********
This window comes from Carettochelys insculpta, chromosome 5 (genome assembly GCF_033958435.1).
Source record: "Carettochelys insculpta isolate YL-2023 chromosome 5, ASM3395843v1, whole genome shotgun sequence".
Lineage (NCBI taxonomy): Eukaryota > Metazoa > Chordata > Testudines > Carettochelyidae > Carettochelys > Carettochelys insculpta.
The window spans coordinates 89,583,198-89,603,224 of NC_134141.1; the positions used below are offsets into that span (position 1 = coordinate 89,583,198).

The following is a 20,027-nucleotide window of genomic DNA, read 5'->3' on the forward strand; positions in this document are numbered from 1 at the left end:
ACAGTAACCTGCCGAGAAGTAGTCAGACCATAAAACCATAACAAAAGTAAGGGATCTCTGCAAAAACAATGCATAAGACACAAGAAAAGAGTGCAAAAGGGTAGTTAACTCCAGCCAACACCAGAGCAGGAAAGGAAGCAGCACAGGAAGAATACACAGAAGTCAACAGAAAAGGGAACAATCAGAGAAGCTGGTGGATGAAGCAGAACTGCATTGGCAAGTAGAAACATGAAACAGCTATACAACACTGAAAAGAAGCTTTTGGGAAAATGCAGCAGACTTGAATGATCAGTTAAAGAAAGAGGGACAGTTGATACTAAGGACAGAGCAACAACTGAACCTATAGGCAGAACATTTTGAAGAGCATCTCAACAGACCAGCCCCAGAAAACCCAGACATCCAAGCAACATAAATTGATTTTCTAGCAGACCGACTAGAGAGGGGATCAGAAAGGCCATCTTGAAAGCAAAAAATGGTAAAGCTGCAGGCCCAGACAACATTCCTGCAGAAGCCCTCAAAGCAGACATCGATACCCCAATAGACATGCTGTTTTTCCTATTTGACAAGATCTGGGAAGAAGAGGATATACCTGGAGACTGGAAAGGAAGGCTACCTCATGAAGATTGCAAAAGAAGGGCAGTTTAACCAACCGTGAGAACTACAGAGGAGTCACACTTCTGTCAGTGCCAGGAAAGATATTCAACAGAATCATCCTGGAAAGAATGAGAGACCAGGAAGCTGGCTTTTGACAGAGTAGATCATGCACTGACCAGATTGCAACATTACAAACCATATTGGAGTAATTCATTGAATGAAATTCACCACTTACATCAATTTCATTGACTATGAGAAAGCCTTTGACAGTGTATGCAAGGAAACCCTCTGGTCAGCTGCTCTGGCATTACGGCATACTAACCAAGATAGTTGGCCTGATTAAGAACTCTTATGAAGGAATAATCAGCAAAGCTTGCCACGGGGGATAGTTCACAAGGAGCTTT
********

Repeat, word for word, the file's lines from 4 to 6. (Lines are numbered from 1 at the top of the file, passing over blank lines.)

The window spans coordinates 89,583,198-89,603,224 of NC_134141.1; the positions used below are offsets into that span (position 1 = coordinate 89,583,198).

The following is a 20,027-nucleotide window of genomic DNA, read 5'->3' on the forward strand; positions in this document are numbered from 1 at the left end:
ACAGTAACCTGCCGAGAAGTAGTCAGACCATAAAACCATAACAAAAGTAAGGGATCTCTGCAAAAACAATGCATAAGACACAAGAAAAGAGTGCAAAAGGGTAGTTAACTCCAGCCAACACCAGAGCAGGAAAGGAAGCAGCACAGGAAGAATACACAGAAGTCAACAGAAAAGGGAACAATCAGAGAAGCTGGTGGATGAAGCAGAACTGCATTGGCAAGTAGAAACATGAAACAGCTATACAACACTGAAAAGAAGCTTTTGGGAAAATGCAGCAGACTTGAATGATCAGTTAAAGAAAGAGGGACAGTTGATACTAAGGACAGAGCAACAACTGAACCTATAGGCAGAACATTTTGAAGAGCATCTCAACAGACCAGCCCCAGAAAACCCAGACATCCAAGCAACATAAATTGATTTTCTAGCAGACCGACTAGAGAGGGGATCAGAAAGGCCATCTTGAAAGCAAAAAATGGTAAAGCTGCAGGCCCAGACAACATTCCTGCAGAAGCCCTCAAAGCAGACATCGATACCCCAATAGACATGCTGTTTTTCCTATTTGACAAGATCTGGGAAGAAGAGGATATACCTGGAGACTGGAAAGGAAGGCTACCTCATGAAGATTGCAAAAGAAGGGCAGTTTAACCAACCGTGAGAACTACAGAGGAGTCACACTTCTGTCAGTGCCAGGAAAGATATTCAACAGAATCATCCTGGAAAGAATGAGAGACCAGGAAGCTGGCTTTTGACAGAGTAGATCATGCACTGACCAGATTGCAACATTACAAACCATATTGGAGTAATTCATTGAATGAAATTCACCACTTACATCAATTTCATTGACTATGAGAAAGCCTTTGACAGTGTATGCAAGGAAACCCTCTGGTCAGCTGCTCTGGCATTACGGCATACTAACCAAGATAGTTGGCCTGATTAAGAACTCTTATGAAGGAATAATCAGCAAAGCTTGCCACGGGGGATAGTTCACAAGGAGCTTT